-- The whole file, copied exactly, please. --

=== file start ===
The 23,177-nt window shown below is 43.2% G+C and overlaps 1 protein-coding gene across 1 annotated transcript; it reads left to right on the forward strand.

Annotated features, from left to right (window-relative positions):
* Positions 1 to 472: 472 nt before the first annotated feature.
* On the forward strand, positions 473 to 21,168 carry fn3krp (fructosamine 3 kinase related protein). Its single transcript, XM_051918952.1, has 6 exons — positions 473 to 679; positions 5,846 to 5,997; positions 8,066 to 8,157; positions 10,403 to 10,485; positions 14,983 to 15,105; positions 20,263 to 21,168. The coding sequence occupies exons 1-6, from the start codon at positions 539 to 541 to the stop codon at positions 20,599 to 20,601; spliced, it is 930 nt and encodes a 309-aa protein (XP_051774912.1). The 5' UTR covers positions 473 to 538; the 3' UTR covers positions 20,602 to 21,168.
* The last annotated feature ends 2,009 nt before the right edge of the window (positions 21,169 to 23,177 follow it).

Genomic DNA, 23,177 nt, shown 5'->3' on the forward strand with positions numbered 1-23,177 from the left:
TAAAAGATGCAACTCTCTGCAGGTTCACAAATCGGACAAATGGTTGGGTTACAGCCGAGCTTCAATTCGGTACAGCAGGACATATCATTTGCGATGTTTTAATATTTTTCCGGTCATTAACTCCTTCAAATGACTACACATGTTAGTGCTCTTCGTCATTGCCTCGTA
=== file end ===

The 23,177-nt window shown below is 43.2% G+C and overlaps 1 protein-coding gene across 1 annotated transcript; it reads left to right on the forward strand.

Annotated features, from left to right (window-relative positions):
* Positions 1 to 472: 472 nt before the first annotated feature.
* On the forward strand, positions 473 to 21,168 carry fn3krp (fructosamine 3 kinase related protein). Its single transcript, XM_051918952.1, has 6 exons — positions 473 to 679; positions 5,846 to 5,997; positions 8,066 to 8,157; positions 10,403 to 10,485; positions 14,983 to 15,105; positions 20,263 to 21,168. The coding sequence occupies exons 1-6, from the start codon at positions 539 to 541 to the stop codon at positions 20,599 to 20,601; spliced, it is 930 nt and encodes a 309-aa protein (XP_051774912.1). The 5' UTR covers positions 473 to 538; the 3' UTR covers positions 20,602 to 21,168.
* The last annotated feature ends 2,009 nt before the right edge of the window (positions 21,169 to 23,177 follow it).

Genomic DNA, 23,177 nt, shown 5'->3' on the forward strand with positions numbered 1-23,177 from the left:
TAAAAGATGCAACTCTCTGCAGGTTCACAAATCGGACAAATGGTTGGGTTACAGCCGAGCTTCAATTCGGTACAGCAGGACATATCATTTGCGATGTTTTAATATTTTTCCGGTCATTAACTCCTTCAAATGACTACACATGTTAGTGCTCTTCGTCATTGCCTCGTA